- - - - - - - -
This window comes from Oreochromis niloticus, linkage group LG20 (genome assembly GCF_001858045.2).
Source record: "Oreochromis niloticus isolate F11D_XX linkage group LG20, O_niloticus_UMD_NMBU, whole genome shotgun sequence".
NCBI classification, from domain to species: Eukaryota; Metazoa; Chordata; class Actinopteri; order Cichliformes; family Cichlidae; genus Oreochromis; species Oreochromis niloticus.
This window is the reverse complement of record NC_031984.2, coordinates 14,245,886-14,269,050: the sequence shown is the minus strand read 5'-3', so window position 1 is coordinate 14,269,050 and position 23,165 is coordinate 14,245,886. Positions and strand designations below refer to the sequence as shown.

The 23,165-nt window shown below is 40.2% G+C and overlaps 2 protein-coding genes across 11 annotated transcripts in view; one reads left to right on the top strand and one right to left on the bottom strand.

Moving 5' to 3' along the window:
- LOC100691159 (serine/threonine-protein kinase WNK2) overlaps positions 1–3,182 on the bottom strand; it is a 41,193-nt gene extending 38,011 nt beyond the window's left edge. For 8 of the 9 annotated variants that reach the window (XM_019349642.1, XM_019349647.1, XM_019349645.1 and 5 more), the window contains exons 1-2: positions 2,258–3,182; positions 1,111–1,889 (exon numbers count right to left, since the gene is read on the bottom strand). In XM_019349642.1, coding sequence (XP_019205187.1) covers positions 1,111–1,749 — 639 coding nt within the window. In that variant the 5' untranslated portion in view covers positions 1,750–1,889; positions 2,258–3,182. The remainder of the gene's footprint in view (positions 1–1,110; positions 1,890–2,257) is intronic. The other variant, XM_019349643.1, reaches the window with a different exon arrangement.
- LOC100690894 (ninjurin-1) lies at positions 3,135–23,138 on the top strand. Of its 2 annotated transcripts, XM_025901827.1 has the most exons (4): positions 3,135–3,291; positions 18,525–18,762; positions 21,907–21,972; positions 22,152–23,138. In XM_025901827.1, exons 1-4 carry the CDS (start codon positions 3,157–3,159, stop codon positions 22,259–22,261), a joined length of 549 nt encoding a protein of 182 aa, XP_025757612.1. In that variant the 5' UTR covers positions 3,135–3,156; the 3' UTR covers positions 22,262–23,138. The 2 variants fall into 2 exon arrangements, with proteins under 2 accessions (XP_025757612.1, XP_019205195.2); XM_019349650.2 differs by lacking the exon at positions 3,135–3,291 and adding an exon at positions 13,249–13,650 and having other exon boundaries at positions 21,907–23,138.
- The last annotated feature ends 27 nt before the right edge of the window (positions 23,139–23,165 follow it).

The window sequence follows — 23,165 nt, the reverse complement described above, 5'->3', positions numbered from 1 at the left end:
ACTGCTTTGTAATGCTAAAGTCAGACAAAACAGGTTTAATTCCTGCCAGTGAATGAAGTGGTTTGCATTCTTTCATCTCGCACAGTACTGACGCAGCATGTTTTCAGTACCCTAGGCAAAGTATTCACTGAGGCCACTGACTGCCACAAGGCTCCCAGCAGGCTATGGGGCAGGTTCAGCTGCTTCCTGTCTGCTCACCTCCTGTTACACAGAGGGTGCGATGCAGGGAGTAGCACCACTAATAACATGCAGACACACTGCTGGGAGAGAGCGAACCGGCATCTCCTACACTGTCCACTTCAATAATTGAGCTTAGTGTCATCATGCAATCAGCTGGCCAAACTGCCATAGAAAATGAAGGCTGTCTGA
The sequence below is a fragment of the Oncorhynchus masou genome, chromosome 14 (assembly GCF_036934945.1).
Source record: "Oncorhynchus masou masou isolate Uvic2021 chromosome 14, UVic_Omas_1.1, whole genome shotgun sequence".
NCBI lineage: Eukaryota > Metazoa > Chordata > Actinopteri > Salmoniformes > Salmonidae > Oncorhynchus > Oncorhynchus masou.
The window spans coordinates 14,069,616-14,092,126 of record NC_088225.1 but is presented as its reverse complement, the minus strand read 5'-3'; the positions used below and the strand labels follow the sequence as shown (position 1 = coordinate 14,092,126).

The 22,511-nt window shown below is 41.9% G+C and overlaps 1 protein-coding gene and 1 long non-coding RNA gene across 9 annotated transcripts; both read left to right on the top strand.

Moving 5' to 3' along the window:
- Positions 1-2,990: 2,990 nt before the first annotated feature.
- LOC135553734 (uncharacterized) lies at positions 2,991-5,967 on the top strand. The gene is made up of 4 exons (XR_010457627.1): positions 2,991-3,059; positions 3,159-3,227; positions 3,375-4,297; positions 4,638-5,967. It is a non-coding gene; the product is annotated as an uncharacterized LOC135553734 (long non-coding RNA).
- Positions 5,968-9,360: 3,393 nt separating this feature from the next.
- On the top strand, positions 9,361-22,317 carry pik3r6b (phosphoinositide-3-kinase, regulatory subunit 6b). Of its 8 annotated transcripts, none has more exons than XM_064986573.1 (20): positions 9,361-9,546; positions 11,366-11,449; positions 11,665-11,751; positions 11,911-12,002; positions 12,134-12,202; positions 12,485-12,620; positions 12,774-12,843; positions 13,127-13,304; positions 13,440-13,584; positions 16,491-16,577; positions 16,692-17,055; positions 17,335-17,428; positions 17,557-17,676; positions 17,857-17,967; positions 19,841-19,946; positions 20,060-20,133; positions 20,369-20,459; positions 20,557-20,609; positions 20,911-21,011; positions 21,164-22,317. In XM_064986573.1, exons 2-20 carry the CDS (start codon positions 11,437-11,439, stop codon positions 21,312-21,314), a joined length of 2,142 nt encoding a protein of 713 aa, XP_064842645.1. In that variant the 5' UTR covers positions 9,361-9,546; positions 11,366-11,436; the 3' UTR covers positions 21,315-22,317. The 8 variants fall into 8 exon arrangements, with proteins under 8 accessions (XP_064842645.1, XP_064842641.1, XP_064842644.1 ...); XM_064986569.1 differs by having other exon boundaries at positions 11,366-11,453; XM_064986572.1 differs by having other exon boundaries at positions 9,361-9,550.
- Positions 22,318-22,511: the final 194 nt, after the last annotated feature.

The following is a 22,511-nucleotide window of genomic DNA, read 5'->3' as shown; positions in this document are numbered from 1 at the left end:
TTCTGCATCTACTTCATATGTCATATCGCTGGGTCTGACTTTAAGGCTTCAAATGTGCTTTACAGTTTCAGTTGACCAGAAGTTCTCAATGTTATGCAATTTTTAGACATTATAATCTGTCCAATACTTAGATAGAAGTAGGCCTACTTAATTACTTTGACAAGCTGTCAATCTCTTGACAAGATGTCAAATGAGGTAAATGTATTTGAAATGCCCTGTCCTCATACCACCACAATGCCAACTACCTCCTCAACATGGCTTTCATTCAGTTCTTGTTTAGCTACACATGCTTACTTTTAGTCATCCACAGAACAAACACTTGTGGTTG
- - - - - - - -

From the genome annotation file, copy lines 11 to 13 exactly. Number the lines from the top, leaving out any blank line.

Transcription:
ACTGCTTTGTAATGCTAAAGTCAGACAAAACAGGTTTAATTCCTGCCAGTGAATGAAGTGGTTTGCATTCTTTCATCTCGCACAGTACTGACGCAGCATGTTTTCAGTACCCTAGGCAAAGTATTCACTGAGGCCACTGACTGCCACAAGGCTCCCAGCAGGCTATGGGGCAGGTTCAGCTGCTTCCTGTCTGCTCACCTCCTGTTACACAGAGGGTGCGATGCAGGGAGTAGCACCACTAATAACATGCAGACACACTGCTGGGAGAGAGCGAACCGGCATCTCCTACACTGTCCACTTCAATAATTGAGCTTAGTGTCATCATGCAATCAGCTGGCCAAACTGCCATAGAAAATGAAGGCTGTCTGA
The sequence below is a fragment of the Oncorhynchus masou genome, chromosome 14 (assembly GCF_036934945.1).
Source record: "Oncorhynchus masou masou isolate Uvic2021 chromosome 14, UVic_Omas_1.1, whole genome shotgun sequence".